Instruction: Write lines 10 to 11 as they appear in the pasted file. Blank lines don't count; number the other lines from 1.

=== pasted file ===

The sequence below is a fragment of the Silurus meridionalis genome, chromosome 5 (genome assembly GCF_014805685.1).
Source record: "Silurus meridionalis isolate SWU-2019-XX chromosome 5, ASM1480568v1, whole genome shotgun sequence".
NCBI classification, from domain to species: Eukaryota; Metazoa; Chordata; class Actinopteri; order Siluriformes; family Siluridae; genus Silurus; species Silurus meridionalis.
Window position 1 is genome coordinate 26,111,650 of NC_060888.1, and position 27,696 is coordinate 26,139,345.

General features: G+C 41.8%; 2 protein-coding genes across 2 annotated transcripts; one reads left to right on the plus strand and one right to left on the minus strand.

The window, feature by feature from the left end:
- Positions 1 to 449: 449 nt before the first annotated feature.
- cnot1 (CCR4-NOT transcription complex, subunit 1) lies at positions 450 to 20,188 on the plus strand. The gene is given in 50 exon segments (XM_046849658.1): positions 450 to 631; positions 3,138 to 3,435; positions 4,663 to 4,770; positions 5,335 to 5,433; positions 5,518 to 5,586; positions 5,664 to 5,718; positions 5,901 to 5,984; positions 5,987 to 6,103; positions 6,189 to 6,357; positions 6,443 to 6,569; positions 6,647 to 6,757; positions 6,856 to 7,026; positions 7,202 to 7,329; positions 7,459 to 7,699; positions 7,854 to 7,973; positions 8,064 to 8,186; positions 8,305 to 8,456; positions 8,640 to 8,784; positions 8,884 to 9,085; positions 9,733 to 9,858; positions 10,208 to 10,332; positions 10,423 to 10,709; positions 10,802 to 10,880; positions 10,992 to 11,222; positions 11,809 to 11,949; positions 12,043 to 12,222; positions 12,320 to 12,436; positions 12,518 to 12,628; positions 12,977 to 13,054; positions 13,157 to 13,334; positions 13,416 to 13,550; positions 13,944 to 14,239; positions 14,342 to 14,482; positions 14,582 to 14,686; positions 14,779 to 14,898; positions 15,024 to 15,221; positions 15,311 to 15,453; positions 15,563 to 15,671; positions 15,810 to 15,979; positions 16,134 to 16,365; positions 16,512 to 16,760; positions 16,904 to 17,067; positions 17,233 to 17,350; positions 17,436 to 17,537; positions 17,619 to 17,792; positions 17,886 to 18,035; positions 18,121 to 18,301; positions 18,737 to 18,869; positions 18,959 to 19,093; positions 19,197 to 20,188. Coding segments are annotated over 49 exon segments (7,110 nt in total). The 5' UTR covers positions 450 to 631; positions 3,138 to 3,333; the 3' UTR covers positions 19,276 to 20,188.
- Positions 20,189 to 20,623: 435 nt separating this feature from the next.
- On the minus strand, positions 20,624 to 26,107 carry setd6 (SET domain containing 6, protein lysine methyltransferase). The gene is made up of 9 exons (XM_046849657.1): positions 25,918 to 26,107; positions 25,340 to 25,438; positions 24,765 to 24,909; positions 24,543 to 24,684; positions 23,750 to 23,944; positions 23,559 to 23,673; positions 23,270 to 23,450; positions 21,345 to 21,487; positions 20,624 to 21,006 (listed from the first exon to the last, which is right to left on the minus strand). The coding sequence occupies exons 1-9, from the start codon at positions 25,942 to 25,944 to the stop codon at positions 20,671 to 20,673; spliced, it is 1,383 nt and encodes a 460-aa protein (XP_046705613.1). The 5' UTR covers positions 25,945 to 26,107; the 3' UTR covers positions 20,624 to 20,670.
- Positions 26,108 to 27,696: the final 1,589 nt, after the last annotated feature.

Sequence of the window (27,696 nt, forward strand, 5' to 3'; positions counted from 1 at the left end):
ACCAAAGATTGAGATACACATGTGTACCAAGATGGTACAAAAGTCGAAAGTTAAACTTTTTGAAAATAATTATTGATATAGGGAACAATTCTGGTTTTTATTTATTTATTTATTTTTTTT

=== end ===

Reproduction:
- On the minus strand, positions 20,624 to 26,107 carry setd6 (SET domain containing 6, protein lysine methyltransferase). The gene is made up of 9 exons (XM_046849657.1): positions 25,918 to 26,107; positions 25,340 to 25,438; positions 24,765 to 24,909; positions 24,543 to 24,684; positions 23,750 to 23,944; positions 23,559 to 23,673; positions 23,270 to 23,450; positions 21,345 to 21,487; positions 20,624 to 21,006 (listed from the first exon to the last, which is right to left on the minus strand). The coding sequence occupies exons 1-9, from the start codon at positions 25,942 to 25,944 to the stop codon at positions 20,671 to 20,673; spliced, it is 1,383 nt and encodes a 460-aa protein (XP_046705613.1). The 5' UTR covers positions 25,945 to 26,107; the 3' UTR covers positions 20,624 to 20,670.
- Positions 26,108 to 27,696: the final 1,589 nt, after the last annotated feature.